Why do we care so much about this?: the OceanGate catastrophe

A recent tragedy sheds light on where political interest lies.

My phone has been constantly buzzing for the past week as news apps race each other in an effort worthy of telemarketers to get my attention. Every major newspaper’s website front page boasts a live section tracking the international effort to find and rescue the victims. Their Instagram feeds are crawling with maps drawing out the progress. The world’s wealthiest nations have redirected money and intellectual capital to aid the operation. 

No, I’m not talking about the 750-strong refugee boat that capsized in the Mediterranean on the voyage from Libya to seek asylum in Greece. I would commend you if you’d even heard of that, considering the microscopic media coverage it was afforded. This is about a much bigger tragedy, one that merits the resources it’s been allocated… right?

On 18 June, a submersible vehicle with five people aboard lost contact with the surface nearly two hours into a deep dive to see the ruins of the Titanic and hasn’t been reached since. In the following days, governments around the world, such as the Canadian, British and French, have pledged money and equipment for the rescue operation.

Isn’t escapism our biggest addiction these days?

A few days before all this, a refugee boat carrying 750 mostly Afghan and Pakistani refugees sank while approaching the Greek coast. 600 are now missing following the tragedy, leading people to condemn the fatal inaction of the Greek Coast Guard, who failed to intervene. However, there is no live tracker on The Guardian website for this. Or any website, for that matter. I saw one TV news bulletin about this, compared to dozens about the missing submersible. Why?

For clarity, I oppose those who criticize the focus the media has chosen to place on the Titan debacle; I merely take issue with the misguided rescue response. Discussions around this topic are way too often centred on a virtue signalling effort to paint the press as money-hungry politically driven entities that give no second thought to loss of human life. The event was vastly overlooked in the media not because of some deep seeded political or business interest that all papers, across the world, miraculously espouse.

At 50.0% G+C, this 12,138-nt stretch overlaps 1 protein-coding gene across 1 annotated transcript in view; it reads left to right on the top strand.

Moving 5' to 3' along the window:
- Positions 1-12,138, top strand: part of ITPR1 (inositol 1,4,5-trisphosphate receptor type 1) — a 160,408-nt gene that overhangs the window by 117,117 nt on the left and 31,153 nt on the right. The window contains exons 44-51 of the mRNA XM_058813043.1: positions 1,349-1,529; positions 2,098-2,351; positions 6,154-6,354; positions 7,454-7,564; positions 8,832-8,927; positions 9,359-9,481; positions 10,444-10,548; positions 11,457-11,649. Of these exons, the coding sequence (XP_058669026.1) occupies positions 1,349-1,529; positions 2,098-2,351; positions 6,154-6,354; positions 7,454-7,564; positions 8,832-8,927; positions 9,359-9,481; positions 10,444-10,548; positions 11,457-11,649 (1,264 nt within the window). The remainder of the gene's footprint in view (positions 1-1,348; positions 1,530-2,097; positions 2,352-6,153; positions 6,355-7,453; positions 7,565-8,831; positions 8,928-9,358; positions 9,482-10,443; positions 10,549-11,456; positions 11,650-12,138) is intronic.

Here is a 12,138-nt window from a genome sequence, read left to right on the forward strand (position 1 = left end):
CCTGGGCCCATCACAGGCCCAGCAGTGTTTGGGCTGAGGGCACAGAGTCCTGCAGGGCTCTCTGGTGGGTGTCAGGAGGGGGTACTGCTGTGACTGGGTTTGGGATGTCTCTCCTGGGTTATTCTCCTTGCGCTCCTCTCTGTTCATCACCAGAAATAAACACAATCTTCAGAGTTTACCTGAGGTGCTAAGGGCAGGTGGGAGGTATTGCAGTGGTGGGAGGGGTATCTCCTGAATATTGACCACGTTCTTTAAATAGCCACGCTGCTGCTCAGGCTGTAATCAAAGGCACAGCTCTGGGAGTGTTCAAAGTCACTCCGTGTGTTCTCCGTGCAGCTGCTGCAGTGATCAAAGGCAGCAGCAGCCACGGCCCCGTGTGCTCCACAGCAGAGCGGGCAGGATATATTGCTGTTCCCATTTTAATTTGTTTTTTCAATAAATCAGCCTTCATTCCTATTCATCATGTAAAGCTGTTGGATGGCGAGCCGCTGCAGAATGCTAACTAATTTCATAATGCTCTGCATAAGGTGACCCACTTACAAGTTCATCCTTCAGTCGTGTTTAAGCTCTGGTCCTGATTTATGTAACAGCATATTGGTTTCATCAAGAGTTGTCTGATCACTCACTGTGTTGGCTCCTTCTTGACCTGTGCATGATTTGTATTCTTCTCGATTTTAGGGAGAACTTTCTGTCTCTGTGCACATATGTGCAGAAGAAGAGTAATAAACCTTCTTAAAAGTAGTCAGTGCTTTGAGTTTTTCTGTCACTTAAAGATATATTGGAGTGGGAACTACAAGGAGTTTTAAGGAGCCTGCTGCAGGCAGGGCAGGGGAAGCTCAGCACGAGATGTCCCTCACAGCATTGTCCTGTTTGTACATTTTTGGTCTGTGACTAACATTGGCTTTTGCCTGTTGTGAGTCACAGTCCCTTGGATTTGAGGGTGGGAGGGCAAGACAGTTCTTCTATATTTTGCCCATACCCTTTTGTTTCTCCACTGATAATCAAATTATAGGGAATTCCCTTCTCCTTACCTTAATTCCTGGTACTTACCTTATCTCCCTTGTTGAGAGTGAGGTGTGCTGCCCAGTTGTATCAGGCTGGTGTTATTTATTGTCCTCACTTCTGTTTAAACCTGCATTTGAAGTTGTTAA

It was because, simply put, we have become desensitised, and we have taught the media that if they report on it we won’t read past the headline. According to the International Organization for Migration, over 20,000 people have died in the Mediterranean since 2014. This isn’t exactly news anymore. It is for the same reason that we don’t see Covid written about anywhere, even though it caused nearly 200 deaths last week in the UK. While the Titan story had a plot filled with intrigue and twists at every turn, the tragedy off the coast of Greece was way too connected to reality to strike a chord. Isn’t escapism our biggest addiction these days?

The press writes for us, the readers, and it will only keep writing if we keep reading

Authorities have sent an underlying message through their complacency: we do not want you here. Essentially the EU’s border police for a long time, it is no secret that Greece isn’t exactly welcoming to refugees: in February, they even fortified the border to prevent refugees from the Turkey-Syria earthquake from entering. Still, by international law, if a migrant qualifies for refugee status they cannot be turned away from crossing the border. The EU’s hostility towards asylum seekers is probably its worst-kept secret. 

This brings me to my second point: there wasn’t even that much to talk about in the refugee event. The world’s authorities’ response played an essential role in this. Because reactions to the Greek disaster were minimal, barely meeting the standards for decent political communication, the press saw nothing to write about. This stands especially in contrast to the Titan situation, for which live texts were being updated every 10 minutes on major news sites with even more flabbergasting discoveries. 

Where do we go from here? It’s not as bleak as it seems, I’d argue. I wager we would’ve seen way more coverage on the refugee story had it not sadly coincided with the Titan movie-like disaster. Further, mainstream media did report on the story, and there is still a growing media attention on refugee situations following the government’s controversial asylum bill. 

Remember, the press writes for us, the readers, and it will only keep writing if we keep reading. I confess I refreshed the live texts about Titan obsessively over the course of a few days, while I only looked up the refugee story maybe twice before sitting down to write this article.


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